After all we have meant to each otherPublished on Sep 19, 2021 by Matt Bud, The FENG
A few times a week I get a note from one of our members asking me to stop the newsletter. Although sometimes I do get an explanation of sorts, most times I don’t. All I get is the subject: Unsubscribe.
Perhaps I shouldn’t admit this, but I am a little offended that someone who has been receiving our free newsletter, usually for several years, can’t take the time to dash off a few lines of thanks and an explanation. Have they decided to retire? Are they no longer working in Finance? Inquiring minds want to know.
I won’t even get into the notes that ask me to stop because they are starting a new job on Monday. You would think they would at least wait until a few paychecks cleared the bank before they stopped their job search. But, at least they sent an explanation.
I think the larger problem is our iPhone/Twitter society has made us inattentive to the value to US of writing cordial and informative correspondence. Personally, I only use my iPhone to RECEIVE email. I rarely use it to write messages. It is just too painful. The small keyboard and the speed at which I can peck out my thoughts make it far too difficult to write an intelligent response.
You would think that the power of email would make it MORE likely that folks would take the time to carefully work out their ideas. Perhaps I will sound like an old person when I say this, but the ability to write and rewrite today is something that I only wish I had early in my career. If you made a mistake or changed your mind about what you wanted to say, it really was a lot of work for you or someone on your staff, so you hesitated to make any corrections.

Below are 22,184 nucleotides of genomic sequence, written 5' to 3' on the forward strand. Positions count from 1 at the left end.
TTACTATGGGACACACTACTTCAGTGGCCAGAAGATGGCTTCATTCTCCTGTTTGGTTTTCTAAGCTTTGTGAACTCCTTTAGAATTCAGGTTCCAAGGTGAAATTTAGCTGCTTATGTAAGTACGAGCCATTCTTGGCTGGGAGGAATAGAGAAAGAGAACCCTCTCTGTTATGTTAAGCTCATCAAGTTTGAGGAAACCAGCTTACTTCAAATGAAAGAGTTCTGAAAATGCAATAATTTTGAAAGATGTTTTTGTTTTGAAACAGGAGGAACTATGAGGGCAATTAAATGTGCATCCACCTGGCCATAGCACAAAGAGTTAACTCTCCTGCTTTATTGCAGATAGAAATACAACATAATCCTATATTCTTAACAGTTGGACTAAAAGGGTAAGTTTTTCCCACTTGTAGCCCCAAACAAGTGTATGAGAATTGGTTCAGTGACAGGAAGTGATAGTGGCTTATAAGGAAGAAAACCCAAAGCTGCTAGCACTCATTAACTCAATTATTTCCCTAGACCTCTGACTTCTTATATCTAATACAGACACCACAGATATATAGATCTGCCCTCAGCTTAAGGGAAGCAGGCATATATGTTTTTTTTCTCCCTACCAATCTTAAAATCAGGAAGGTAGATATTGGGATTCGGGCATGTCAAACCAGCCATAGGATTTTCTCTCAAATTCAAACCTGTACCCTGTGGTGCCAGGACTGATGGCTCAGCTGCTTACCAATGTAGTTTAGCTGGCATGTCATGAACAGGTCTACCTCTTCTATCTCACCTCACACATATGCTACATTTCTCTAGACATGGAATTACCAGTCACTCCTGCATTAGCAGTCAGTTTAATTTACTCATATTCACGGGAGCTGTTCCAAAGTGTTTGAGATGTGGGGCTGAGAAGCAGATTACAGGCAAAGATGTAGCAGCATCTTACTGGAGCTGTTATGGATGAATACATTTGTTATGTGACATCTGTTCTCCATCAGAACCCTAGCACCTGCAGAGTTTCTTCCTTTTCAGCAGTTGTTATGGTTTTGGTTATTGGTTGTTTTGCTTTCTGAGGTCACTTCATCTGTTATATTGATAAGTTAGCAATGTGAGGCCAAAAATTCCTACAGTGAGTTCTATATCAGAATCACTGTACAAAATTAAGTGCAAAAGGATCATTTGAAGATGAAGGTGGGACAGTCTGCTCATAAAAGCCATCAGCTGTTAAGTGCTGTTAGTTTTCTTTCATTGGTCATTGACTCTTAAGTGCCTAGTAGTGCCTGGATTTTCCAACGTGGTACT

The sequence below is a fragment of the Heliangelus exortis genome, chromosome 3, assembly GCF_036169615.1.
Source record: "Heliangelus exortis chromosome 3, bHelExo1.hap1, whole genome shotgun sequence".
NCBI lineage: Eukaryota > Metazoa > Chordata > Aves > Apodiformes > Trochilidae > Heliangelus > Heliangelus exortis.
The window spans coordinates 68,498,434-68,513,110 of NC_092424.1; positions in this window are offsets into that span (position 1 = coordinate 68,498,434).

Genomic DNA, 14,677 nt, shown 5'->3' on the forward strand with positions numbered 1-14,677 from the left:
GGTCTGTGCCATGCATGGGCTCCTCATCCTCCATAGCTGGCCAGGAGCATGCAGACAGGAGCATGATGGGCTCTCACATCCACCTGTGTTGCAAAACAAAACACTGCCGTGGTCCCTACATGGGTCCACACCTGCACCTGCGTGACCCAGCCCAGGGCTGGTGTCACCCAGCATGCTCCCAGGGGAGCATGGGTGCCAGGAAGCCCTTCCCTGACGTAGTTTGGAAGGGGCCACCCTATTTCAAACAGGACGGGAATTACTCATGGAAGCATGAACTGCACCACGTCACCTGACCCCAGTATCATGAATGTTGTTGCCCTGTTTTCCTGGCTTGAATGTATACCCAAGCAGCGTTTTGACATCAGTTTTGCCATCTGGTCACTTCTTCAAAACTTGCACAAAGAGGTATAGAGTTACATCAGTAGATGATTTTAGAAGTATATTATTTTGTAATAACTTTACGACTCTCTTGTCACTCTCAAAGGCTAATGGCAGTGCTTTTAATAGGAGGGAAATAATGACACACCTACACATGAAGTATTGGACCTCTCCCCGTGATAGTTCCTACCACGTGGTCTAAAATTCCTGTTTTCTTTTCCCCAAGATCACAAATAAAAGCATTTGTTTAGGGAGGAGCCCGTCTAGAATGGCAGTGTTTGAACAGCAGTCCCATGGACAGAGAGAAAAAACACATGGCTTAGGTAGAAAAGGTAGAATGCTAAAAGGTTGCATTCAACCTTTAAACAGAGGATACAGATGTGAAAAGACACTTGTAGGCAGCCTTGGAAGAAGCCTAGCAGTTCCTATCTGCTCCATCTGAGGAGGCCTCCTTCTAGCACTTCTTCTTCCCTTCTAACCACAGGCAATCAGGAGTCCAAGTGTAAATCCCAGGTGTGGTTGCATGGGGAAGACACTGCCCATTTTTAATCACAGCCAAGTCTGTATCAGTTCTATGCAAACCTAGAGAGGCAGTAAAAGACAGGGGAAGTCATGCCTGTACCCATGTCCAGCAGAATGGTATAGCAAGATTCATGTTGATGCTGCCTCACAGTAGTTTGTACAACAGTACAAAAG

I’m not sure exactly what has happened in the world or why these great tools we have today to communicate are not used more effectively. I have heard it said that Excel caused the dot.com meltdown because it allowed financial forecasting (or guessing) to take place on a grand scale. In the old days, you actually had to think through each financial spreadsheet because there generally was only time to do it once. In contrast, word processing gives us the capability to get it right the first time by writing, rewriting and rewriting again.
While we adjust to the new environment where everyone has NO time, I would suggest that each of us in our own way give careful consideration to the volume of words we use. It is true that “less is more,” but some minimum amount of words are still required to give the right message.
Take a deep breath before you hit send. Consider if your subject, like your 90-second announcement, gets the big idea across. Then consider your message and ensure it presents enough information so as not to offend the recipient with its brevity.
And, don’t forget to add an outgoing signature. (Sorry. I couldn’t pass that one up.)